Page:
Tuesday, April 30, 2013

(Gourmet) Weekend in the Woods

Murphin Ridge Inn Main House
If you live in the city or suburbs -- as most of us do -- you're probably well aware of the benefits and costs of urban/suburban life. On the downside, my husband and I notice a profound disconnect from the natural world. Don't get me wrong; we prefer the diversity, convenience and fun-factor of city life. But we also treasure our occasional forays into quieter places.

Last weekend we drove out to Adams County, just 70 miles east of our Cincinnati home, for another visit to our favorite rural retreat, Murphin Ridge Inn. This particular weekend attracted us thanks to the first "Spring into Spring in Adams County Arts and Crafts Day" held on Saturday 4/27. It also happened to be the end of the 2012-13 academic year and the start of my summer vacation.
The fair (or arts & crafts day) took place on a gorgeous farm just a few miles from the inn. On the same property and owned by the farm family is As It Was Antiques, which sits atop a hill overlooking miles of farmland greening up into the growing season.

Top highlight of the fair for us was participating in a cooking class with Murphin Ridge Inn sous-chef Josh Catone. Here he is with my husband, and a close-up of the asparagus-and-fresh-ricotta crepes that he/we made.
Cooking with Josh Catone (right)

Crepes for lunch
As for the Inn itself, I can't recommend it too highly. There are 10 rooms in the guest house, one of which has a fireplace and another has a whirlpool; but we always stay in one of the cabins dotted around the property. Each A-frame cabin (there are 9) has a porch with rocking chairs, king or queen bed, fireplace and whirlpool, along with a little fridge where you can store supplies.
The highlights for me out there, though, are the wooded trails on the property and the nightly bonfire. Along the trails, you often can stop and listen, and hear no human-made sounds. I just love that.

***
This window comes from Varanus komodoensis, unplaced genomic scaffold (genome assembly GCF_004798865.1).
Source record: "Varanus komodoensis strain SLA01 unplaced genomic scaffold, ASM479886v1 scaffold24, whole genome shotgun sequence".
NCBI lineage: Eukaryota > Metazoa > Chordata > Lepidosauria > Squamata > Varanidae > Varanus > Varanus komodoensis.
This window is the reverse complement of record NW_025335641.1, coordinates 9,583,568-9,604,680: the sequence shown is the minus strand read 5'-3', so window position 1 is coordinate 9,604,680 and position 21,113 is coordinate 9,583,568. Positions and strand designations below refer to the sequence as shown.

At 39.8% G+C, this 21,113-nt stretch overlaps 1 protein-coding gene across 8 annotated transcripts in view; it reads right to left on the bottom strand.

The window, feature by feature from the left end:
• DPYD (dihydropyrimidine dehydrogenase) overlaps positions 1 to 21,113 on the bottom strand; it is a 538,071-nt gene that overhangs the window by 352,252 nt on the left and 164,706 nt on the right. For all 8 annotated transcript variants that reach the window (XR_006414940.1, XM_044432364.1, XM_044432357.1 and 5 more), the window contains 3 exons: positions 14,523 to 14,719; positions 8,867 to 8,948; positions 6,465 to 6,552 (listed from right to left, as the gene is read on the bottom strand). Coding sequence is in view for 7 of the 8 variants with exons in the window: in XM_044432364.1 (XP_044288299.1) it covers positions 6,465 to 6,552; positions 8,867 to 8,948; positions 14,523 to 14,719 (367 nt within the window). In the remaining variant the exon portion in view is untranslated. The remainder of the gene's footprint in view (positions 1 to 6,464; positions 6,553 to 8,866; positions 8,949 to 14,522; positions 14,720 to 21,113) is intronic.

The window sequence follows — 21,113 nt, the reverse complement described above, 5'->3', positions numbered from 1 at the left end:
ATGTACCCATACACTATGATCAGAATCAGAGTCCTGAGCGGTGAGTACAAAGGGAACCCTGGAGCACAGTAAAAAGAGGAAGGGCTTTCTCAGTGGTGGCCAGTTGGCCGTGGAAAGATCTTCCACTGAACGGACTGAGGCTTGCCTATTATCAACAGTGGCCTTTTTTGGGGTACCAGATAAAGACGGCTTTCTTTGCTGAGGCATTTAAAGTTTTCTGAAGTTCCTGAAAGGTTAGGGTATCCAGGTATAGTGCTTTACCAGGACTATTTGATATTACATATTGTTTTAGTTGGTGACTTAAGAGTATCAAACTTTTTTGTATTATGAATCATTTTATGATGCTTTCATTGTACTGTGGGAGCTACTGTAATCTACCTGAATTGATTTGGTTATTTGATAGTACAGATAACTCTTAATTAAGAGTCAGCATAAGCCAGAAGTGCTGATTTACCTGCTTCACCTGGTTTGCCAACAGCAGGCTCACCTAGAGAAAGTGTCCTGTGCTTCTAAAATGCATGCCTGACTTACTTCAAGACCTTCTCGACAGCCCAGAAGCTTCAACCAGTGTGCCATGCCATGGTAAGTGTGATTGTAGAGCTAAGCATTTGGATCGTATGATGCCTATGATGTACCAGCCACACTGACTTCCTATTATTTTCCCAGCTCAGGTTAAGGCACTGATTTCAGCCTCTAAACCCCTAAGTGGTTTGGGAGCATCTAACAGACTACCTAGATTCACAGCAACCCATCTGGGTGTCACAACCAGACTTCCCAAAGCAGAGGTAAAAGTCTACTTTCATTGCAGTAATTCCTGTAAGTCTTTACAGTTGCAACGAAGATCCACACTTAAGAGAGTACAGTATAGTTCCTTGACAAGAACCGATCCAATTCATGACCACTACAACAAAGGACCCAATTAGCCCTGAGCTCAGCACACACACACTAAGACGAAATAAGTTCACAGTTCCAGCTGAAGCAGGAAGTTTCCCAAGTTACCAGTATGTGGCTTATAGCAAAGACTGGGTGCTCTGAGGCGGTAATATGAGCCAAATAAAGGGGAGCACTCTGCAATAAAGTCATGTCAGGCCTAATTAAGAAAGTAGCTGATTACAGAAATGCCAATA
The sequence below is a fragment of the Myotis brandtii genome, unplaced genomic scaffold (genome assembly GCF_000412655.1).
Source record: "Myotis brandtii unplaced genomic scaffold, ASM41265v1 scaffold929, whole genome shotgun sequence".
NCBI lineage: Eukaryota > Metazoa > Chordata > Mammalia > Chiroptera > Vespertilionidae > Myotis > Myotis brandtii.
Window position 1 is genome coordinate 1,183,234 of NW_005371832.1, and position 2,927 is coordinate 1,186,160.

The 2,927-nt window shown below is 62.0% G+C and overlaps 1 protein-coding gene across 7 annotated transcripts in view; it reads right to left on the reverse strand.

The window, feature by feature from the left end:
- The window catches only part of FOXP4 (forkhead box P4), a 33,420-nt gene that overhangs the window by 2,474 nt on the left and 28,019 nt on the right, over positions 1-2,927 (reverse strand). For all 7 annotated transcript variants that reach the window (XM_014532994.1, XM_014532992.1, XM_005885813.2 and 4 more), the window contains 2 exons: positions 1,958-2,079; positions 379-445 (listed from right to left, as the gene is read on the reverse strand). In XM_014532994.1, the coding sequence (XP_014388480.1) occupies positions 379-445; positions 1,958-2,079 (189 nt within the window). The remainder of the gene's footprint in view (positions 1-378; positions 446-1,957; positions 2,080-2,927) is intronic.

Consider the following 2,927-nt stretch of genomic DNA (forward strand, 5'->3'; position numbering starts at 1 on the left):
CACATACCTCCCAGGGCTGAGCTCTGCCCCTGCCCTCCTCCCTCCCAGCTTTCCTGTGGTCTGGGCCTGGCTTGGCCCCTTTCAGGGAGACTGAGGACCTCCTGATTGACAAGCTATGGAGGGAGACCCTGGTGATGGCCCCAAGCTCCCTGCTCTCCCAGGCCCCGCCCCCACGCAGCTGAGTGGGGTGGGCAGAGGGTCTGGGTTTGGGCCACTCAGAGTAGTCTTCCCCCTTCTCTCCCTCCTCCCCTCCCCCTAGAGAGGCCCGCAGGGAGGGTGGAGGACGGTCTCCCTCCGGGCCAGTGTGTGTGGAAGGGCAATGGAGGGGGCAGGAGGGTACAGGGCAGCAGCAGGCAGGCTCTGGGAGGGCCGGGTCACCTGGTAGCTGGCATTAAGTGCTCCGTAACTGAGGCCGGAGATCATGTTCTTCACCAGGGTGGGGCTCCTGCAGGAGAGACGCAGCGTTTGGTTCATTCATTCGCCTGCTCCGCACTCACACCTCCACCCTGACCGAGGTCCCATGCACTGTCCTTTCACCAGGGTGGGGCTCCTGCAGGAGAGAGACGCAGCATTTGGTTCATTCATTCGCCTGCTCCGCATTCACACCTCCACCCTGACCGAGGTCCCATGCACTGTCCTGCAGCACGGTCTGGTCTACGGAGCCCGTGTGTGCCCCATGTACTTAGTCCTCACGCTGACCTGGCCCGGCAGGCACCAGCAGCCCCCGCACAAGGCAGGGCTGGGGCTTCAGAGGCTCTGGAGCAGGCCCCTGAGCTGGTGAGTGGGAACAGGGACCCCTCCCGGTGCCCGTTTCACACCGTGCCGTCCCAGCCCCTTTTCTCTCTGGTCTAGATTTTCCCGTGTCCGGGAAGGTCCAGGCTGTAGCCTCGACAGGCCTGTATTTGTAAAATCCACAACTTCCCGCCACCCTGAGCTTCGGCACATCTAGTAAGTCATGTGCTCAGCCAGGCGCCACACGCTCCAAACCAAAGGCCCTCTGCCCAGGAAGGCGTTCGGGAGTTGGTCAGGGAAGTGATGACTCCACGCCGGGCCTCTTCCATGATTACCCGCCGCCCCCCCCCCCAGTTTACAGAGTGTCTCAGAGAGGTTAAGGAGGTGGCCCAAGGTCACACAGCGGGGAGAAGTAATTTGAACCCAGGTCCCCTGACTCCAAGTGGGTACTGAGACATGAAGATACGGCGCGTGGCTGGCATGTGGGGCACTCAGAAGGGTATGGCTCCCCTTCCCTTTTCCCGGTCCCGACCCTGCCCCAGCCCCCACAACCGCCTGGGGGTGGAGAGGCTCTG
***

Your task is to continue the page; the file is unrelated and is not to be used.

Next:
The bonfire provides the evening's entertainment (believe it or not). The place is so isolated you can't possibly go out in the evenings, so you eat at the inn and then sit by the bonfire for an hour or two afterward, chatting with other guests.
People love the meals, too -- in fact, it was as a foodie destination that I first made a point of getting out there. Here's a photo of one of our meals -- salmon and a vegetarian potato-dumpling kind of dish -- but my favorite munch out there usually is breakfast.
Entrees at Murphin Ridge Inn
We had two breakfasts this time, and the best was Sunday morning's multi-grain pancakes, which departing owner Sherry McKenney calls Foggy Bottom Pancakes (long story about how she came up with the name). They were the best thing I ate all weekend -- well, those crepes were awfully good, too -- and in such a lovely setting. Here's a photo of one of the inn's gardens as seen from the breakfast room.
Springtime at MR
Also right next to the main house -- which is where meals are served but it's separate from the building that has the guest rooms -- is a grove of trees with countless bird feeders and many comfy chairs and benches where you can hang out and check out the dozens of birds of many species sure to be chowing down.
The Inn has many loyal repeat guests, and there's no reason why if you live in metro Cincinnati (or Dayton, Columbus, or Lexington) you can't become one, too.

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